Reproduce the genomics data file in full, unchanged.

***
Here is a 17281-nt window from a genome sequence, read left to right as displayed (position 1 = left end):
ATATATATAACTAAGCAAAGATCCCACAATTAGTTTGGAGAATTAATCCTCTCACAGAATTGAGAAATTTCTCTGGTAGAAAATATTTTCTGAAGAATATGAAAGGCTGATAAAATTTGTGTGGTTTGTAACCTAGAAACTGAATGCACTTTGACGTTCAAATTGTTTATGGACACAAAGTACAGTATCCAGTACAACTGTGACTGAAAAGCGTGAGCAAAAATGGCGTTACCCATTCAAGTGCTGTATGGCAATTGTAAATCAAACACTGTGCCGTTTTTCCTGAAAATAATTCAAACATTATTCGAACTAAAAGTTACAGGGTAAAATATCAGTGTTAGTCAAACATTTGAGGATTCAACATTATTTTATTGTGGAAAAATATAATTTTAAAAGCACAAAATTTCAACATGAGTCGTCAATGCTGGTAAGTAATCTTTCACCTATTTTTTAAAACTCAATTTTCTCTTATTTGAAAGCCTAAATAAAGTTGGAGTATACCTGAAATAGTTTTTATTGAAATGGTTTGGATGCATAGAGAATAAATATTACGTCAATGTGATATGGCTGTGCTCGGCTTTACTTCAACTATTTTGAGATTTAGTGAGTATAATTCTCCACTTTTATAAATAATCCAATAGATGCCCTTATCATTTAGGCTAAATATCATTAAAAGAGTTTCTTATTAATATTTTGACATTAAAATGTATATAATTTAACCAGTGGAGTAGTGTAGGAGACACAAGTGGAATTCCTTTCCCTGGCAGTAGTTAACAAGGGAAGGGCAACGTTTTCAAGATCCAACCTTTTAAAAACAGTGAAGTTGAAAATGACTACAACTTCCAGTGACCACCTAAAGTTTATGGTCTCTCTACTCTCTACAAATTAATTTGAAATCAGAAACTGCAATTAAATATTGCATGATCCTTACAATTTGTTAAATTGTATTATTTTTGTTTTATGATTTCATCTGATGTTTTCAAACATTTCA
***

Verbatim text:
Here is a 17281-nt window from a genome sequence, read left to right as displayed (position 1 = left end):
ATATATATAACTAAGCAAAGATCCCACAATTAGTTTGGAGAATTAATCCTCTCACAGAATTGAGAAATTTCTCTGGTAGAAAATATTTTCTGAAGAATATGAAAGGCTGATAAAATTTGTGTGGTTTGTAACCTAGAAACTGAATGCACTTTGACGTTCAAATTGTTTATGGACACAAAGTACAGTATCCAGTACAACTGTGACTGAAAAGCGTGAGCAAAAATGGCGTTACCCATTCAAGTGCTGTATGGCAATTGTAAATCAAACACTGTGCCGTTTTTCCTGAAAATAATTCAAACATTATTCGAACTAAAAGTTACAGGGTAAAATATCAGTGTTAGTCAAACATTTGAGGATTCAACATTATTTTATTGTGGAAAAATATAATTTTAAAAGCACAAAATTTCAACATGAGTCGTCAATGCTGGTAAGTAATCTTTCACCTATTTTTTAAAACTCAATTTTCTCTTATTTGAAAGCCTAAATAAAGTTGGAGTATACCTGAAATAGTTTTTATTGAAATGGTTTGGATGCATAGAGAATAAATATTACGTCAATGTGATATGGCTGTGCTCGGCTTTACTTCAACTATTTTGAGATTTAGTGAGTATAATTCTCCACTTTTATAAATAATCCAATAGATGCCCTTATCATTTAGGCTAAATATCATTAAAAGAGTTTCTTATTAATATTTTGACATTAAAATGTATATAATTTAACCAGTGGAGTAGTGTAGGAGACACAAGTGGAATTCCTTTCCCTGGCAGTAGTTAACAAGGGAAGGGCAACGTTTTCAAGATCCAACCTTTTAAAAACAGTGAAGTTGAAAATGACTACAACTTCCAGTGACCACCTAAAGTTTATGGTCTCTCTACTCTCTACAAATTAATTTGAAATCAGAAACTGCAATTAAATATTGCATGATCCTTACAATTTGTTAAATTGTATTATTTTTGTTTTATGATTTCATCTGATGTTTTCAAACATTTCA